Blauvelt, Henry A. (1983) New structures for AlGaAs lasers and avalanche photodetectors. Dissertation (Ph.D.), California Institute of Technology. http://resolver.caltech.edu/CaltechETD:etd-09072006-080636
This thesis describes the fabrication and the properties of five new semiconductor laser diode structures. All of these devices were grown from the GaAs-AlGaAs ternary system using the liquid phase epitaxial technique. In addition, a new low noise avalanche photodetector is proposed.
The first example is a new technique for fabricating cleaved mirrors without cleaving through the substrate. This technique, called micro-cleavage, has potential applications for both opto-electronic integrated circuits and for the fabrication of short cavity length lasers. In this technique, cantilevers are formed by a sequence of etching steps. These cantilevers are subsequently cleaved using ultrasonic vibrations.
Three devices related to high power single mode lasers are described. The first of these is the large optical cavity buried heterostructure window laser. The output power of semiconductor lasers, particularly during pulsed operation is limited by catastrophic mirror damage which occurs at power densities above a pulse width dependent damage threshold. The damage occurs due to local heating up to the melting point of the active region in the vicinity of the cleaved mirror facets. However, catastrophic mirror damage can be avoided by isolating the active layer from the cleaved mirrors, as is done in these window lasers. The second device related to high power that is described is the Inverted Strip Buried Heterostructure laser. These lasers combine many of the best features of both the buried optical guide lasers and the strip buried heterostructure that have been previously developed elsewhere. The inverted strip buried heterostructure lasers have significantly better beam quality than buried optical guide lasers and can be operated in the fundamental spatial mode for larger emitting areas (and therefore greater output power). The third device related to high power lasers is a variation of a buried heterostructure laser in which the injected current is confined to a narrow section in the center of the active layer. The optical gain is therefore also confined to a narrow section in the center of the active layer. By doing so the fundamental mode is much better matched to the optical gain than the higher order spatial modes. The result is that fundamental mode operation is possible for buried heterostructure lasers with active layer widths up to 8 µm. When the current is injected uniformly into the active layer, fundamental mode operation is possible only for active layer widths less than 2 µm. In addition to the descriptions of these devices a theoretical chapter on high power single mode lasers is included.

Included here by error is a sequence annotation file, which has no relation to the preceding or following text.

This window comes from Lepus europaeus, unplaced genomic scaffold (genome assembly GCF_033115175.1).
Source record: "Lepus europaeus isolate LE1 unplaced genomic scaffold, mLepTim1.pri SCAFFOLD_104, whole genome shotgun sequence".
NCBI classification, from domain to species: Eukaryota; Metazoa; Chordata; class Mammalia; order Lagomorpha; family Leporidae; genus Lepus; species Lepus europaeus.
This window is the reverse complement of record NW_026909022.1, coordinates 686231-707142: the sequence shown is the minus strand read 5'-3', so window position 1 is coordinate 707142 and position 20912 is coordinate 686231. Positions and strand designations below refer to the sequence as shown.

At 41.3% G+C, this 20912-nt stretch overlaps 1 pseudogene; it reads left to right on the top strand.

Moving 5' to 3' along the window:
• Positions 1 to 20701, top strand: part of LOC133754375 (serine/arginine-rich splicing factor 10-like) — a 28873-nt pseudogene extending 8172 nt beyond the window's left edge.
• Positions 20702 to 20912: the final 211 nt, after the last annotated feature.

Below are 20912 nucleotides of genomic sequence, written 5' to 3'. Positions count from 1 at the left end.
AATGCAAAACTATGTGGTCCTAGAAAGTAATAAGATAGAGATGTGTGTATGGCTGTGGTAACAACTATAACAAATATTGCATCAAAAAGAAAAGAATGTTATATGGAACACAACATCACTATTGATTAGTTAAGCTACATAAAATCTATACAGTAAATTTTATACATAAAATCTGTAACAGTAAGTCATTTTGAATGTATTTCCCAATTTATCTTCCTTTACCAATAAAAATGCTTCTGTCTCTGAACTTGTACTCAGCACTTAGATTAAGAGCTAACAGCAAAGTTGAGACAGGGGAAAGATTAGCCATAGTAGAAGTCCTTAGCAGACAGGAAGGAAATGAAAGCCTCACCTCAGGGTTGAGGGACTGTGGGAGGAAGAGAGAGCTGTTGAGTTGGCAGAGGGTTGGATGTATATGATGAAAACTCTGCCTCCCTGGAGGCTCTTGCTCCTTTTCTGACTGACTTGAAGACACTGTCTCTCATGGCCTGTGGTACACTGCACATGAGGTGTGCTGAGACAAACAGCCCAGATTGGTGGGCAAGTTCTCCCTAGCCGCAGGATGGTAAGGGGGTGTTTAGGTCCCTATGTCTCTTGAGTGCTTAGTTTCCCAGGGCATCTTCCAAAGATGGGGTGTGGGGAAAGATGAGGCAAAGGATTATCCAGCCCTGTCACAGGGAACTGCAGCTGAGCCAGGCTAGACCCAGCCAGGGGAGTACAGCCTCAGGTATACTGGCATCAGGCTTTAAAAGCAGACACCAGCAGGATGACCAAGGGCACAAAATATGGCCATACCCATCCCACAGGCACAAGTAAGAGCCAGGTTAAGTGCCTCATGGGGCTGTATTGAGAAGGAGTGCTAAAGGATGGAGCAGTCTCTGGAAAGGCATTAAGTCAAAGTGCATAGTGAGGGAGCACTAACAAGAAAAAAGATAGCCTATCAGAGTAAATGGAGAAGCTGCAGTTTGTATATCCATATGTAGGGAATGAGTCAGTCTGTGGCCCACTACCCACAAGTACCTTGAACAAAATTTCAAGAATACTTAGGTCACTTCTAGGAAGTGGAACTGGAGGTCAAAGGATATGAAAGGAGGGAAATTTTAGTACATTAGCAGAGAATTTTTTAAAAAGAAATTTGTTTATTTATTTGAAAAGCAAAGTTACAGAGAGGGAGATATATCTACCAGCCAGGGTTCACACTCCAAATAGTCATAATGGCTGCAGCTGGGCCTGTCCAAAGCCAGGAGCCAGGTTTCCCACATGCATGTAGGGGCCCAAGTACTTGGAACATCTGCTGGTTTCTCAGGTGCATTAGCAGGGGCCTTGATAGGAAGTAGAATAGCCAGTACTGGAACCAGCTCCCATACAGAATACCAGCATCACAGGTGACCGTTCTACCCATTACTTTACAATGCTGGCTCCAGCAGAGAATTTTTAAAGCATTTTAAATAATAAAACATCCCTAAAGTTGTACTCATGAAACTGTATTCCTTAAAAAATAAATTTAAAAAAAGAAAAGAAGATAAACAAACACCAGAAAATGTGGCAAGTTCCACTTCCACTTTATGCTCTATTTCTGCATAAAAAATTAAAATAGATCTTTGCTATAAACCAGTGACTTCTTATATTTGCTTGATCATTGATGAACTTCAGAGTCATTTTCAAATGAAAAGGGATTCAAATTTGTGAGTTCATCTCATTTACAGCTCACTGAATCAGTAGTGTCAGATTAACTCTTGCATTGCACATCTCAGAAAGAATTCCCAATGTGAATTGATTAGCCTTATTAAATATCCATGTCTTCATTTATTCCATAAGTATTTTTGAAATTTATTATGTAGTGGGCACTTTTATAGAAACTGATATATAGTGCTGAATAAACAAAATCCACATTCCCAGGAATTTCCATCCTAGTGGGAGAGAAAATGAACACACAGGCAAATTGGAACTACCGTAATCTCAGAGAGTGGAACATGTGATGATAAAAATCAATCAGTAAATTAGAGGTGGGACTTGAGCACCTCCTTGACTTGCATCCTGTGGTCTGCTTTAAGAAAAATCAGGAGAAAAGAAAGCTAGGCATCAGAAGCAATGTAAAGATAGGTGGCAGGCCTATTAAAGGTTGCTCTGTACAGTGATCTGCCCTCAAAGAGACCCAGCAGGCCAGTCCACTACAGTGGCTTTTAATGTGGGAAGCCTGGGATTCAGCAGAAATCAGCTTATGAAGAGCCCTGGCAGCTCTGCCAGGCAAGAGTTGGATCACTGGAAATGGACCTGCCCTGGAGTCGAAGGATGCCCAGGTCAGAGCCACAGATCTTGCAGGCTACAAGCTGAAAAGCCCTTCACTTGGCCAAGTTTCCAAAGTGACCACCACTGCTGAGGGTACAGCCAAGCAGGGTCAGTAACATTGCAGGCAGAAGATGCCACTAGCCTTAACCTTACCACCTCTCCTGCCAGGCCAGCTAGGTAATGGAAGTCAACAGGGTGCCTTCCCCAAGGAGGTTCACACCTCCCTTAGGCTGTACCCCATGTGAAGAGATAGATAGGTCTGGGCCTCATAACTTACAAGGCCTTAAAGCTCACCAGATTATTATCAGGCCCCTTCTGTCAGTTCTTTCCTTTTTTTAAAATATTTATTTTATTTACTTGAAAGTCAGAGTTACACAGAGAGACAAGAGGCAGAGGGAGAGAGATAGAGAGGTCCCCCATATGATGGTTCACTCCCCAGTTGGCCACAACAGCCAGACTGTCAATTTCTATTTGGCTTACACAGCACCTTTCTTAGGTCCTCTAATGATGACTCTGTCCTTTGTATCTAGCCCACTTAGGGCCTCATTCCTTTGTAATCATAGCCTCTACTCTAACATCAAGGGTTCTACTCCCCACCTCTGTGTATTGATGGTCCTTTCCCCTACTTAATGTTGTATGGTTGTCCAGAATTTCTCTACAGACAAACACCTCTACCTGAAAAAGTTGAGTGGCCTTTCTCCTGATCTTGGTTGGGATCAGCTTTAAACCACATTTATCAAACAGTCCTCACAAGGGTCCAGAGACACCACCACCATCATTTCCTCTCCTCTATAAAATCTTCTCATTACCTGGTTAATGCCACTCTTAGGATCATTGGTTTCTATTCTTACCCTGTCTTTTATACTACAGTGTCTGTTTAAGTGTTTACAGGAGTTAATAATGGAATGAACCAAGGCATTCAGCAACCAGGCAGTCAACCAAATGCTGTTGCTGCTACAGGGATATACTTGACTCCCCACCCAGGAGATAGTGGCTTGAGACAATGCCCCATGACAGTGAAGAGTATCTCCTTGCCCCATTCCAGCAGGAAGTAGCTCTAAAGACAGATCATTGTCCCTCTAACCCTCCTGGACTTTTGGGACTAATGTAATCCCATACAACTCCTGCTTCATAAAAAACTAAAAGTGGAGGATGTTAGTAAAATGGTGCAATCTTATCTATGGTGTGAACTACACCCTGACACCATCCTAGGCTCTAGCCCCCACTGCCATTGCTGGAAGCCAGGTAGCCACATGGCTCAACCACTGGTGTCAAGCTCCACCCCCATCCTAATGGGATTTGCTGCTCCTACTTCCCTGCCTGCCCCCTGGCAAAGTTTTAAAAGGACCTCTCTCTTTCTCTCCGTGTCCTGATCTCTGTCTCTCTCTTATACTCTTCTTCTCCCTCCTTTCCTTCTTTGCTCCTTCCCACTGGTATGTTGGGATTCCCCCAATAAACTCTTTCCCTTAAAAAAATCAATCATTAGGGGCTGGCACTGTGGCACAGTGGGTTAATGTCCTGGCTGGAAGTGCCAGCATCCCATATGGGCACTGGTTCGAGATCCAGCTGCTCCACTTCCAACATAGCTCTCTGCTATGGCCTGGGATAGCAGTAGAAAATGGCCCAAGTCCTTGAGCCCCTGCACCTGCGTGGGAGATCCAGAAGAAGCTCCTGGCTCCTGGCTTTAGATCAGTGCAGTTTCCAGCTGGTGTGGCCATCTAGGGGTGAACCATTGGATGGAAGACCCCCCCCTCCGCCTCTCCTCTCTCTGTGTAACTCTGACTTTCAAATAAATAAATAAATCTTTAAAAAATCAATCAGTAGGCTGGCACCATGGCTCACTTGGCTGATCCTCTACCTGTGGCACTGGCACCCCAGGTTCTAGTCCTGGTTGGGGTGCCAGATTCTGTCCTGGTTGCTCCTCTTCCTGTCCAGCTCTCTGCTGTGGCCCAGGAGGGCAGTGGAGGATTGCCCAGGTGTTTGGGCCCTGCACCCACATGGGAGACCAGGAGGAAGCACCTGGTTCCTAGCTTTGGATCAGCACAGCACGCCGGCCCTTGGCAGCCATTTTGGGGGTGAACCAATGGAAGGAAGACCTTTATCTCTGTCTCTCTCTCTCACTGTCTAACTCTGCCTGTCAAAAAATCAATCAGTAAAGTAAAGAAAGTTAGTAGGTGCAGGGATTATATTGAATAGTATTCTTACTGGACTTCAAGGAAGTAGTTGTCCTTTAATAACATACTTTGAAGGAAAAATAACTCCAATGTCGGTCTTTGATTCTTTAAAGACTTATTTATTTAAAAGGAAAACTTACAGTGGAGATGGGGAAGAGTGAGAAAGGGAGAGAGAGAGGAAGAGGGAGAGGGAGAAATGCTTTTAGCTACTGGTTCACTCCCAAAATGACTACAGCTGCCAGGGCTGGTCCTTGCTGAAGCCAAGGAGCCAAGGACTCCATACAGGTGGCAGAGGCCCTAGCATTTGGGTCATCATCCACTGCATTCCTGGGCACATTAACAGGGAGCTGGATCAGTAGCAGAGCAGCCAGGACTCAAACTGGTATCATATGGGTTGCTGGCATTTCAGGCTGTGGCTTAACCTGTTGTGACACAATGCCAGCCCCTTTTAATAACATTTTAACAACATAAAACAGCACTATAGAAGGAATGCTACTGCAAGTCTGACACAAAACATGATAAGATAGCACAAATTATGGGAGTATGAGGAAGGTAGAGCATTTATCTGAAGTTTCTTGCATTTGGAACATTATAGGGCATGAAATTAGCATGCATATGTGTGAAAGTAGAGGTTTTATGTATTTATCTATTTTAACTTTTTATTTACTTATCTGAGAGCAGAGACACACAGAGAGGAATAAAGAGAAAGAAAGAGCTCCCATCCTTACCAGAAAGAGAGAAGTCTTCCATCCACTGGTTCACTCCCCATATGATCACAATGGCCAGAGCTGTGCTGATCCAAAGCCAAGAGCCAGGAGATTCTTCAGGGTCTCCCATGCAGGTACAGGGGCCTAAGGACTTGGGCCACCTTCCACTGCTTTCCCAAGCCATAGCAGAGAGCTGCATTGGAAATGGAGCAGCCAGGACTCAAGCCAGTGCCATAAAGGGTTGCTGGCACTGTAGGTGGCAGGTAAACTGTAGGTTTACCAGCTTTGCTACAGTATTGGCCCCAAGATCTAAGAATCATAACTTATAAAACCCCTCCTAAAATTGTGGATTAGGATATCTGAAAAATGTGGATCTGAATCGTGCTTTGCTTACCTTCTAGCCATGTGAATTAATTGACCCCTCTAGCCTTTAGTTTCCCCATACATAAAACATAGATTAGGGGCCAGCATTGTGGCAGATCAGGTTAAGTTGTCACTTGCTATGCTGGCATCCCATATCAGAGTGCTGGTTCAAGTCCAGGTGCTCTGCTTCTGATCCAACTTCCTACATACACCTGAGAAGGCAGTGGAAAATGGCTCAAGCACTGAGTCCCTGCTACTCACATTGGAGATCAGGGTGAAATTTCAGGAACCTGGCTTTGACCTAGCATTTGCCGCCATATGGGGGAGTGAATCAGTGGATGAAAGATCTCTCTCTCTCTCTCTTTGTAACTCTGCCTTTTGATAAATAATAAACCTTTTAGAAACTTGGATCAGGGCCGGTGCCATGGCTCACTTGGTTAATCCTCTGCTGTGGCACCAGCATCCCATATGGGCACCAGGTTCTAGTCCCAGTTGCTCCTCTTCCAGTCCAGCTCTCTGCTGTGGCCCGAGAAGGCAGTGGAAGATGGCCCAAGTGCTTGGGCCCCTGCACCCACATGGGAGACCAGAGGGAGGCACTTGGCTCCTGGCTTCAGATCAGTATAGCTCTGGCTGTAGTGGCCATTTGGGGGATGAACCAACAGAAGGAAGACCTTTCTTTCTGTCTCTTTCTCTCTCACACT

The final laser structure that is described is a single liquid phase epitaxial growth laser structure in which the current is restricted to flow between two narrow stripes located above and below the active layer. This structure, which is fabricated using a meltback-growth technique allows the current injection to be restricted to a very narrow section of the active layer, which results in several interesting properties which are described and explained using a simple model.
The final subject of this thesis is a multilayer avalanche photodetector (APD) which has been proposed for low noise applications. The noise generated by an APD is dependent on the statistics of the carrier multiplication process, since positive feedback effects, which exist when both electrons and holes produce secondary pairs, can greatly amplify any current fluctuations. Significantly more noise is generated if the electron and hole ionization rates ([alpha],[beta]) are equal than if only one carrier produces secondary pairs. The multilayer structure described and analyzed in this chapter is expected to have impact ionization which is dominated by electrons and therefore would be of importance for low noise applications.
|Item Type:||Thesis (Dissertation (Ph.D.))|
|Degree Grantor:||California Institute of Technology|
|Division:||Engineering and Applied Science|
|Major Option:||Applied Physics|
|Thesis Availability:||Restricted to Caltech community only|
|Defense Date:||26 October 1982|
|Default Usage Policy:||No commercial reproduction, distribution, display or performance rights in this work are provided.|
|Deposited By:||Imported from ETD-db|
|Deposited On:||25 Sep 2006|
|Last Modified:||26 Dec 2012 02:59|
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